In an historic victory for America's children and health, President Obama on June 22, 2009, signed into law legislation giving the U.S. Food and Drug Administration authority to regulate the manufacturing, marketing and sale of tobacco products. Because of this new law, the Family Smoking Prevention and Tobacco Control Act, the most deadly product sold in America is finally being regulated to protect public health.
Among its provisions, the law requires large, graphic health warnings that cover the top half of the front and back of cigarette packs and 20 percent of advertisements. After extensive research and public input, the FDA has selected nine graphic warnings that will be required starting in September 2012.
Despite the strong scientific evidence supporting the warning labels and the congressional mandate requiring them, tobacco companies have filed two lawsuits challenging them.
In one case, the U.S. Court of Appeals for the Sixth Circuit upheld the warnings requirement, finding it consistent with the First Amendment. In the second case, a panel of the U.S. Court of Appeals for the DC Circuit struck down the specific warnings required by the FDA. The government has asked the full court to rehear the case.
Already in effect are requirements of the law that:
Crack down on tobacco marketing and sales to kids. Specific provisions ban tobacco-brand sports and entertainment sponsorships, require that tobacco products be placed behind the counter in stores and strengthen enforcement and penalties to prevent tobacco sales to kids.
Ban deceptive cigarette labels such as "light" and "low-tar." For decades, the tobacco industry has used these terms to promote the falsehood that some cigarette brands are less harmful, and to discourage smokers from quitting.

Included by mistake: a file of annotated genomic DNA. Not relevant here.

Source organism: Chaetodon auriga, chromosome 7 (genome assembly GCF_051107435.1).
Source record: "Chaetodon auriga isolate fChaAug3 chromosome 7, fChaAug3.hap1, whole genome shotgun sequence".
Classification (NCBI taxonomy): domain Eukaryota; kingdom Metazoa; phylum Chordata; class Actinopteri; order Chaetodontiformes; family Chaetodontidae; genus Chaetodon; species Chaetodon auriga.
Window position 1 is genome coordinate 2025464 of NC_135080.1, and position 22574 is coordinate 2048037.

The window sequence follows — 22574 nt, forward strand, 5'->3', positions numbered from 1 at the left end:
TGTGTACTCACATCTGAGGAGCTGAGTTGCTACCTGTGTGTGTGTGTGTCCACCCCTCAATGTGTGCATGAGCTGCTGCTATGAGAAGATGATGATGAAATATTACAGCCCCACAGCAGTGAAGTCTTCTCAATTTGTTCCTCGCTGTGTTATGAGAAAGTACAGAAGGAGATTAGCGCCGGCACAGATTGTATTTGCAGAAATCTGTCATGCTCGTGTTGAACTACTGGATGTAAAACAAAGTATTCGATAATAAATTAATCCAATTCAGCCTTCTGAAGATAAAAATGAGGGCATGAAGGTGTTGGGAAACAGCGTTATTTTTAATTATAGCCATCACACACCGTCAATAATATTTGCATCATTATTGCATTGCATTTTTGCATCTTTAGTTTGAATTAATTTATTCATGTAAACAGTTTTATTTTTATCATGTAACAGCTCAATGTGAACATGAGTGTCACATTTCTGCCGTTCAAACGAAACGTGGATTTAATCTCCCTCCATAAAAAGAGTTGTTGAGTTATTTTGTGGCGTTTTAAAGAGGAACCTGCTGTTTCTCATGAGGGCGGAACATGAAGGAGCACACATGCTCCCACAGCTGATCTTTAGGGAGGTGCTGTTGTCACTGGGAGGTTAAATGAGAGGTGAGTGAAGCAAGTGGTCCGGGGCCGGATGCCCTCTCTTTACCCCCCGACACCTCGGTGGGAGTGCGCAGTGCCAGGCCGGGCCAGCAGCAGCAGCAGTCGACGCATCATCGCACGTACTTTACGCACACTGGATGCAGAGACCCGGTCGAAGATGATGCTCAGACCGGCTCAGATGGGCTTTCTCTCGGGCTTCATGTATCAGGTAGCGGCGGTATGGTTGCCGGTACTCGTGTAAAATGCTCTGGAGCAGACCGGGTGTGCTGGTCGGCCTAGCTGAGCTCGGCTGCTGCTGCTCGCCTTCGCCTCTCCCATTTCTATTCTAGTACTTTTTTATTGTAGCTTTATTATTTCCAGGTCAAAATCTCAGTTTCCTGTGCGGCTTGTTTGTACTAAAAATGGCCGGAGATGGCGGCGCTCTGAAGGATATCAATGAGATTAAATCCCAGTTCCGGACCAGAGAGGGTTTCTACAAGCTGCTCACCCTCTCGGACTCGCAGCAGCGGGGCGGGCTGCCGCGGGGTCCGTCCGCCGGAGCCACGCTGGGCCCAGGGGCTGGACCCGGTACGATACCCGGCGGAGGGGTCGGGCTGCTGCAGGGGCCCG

Require larger health warnings on smokeless tobacco products. The new warnings cover 30 percent of principal package display panels and 20 percent of advertisements.
The FDA's Tobacco Products Scientific Advisory Committee reported in March 2011 that the availability of menthol cigarettes increases the number of children and African Americans who smoke, and concluded that removing menthol cigarettes from the market would improve public health. The FDA is now reviewing the panel’s report.
The tobacco companies are already trying to evade the new regulations. They have challenged the marketing restrictions in courts (and had most of their claims denied).
In addition, the companies have introduced lighter-colored packaging for light brands and switched to terms such as "gold" and "silver" to replace "light" and "ultra-light." The goal is to continue to deceive smokers that some cigarettes are safer so they won't quit.
The FDA must closely monitor attempts to evade the law and take aggressive action to stop the tobacco industry from continuing to target children and mislead consumers. The agency has the authority to stop the tobacco companies from explicitly or implicitly suggesting that a particular cigarette brand is less harmful than others. This law represents the strongest action the federal government has ever taken to reduce tobacco use, the leading preventable cause of death in the United States.
Members of Congress and public health organizations worked for more than a decade to grant the FDA this authority. The legislation was sponsored by the late Senator Edward Kennedy (D-MA) and U.S. Reps. Henry Waxman (D-CA) and Todd Platts (R-PA).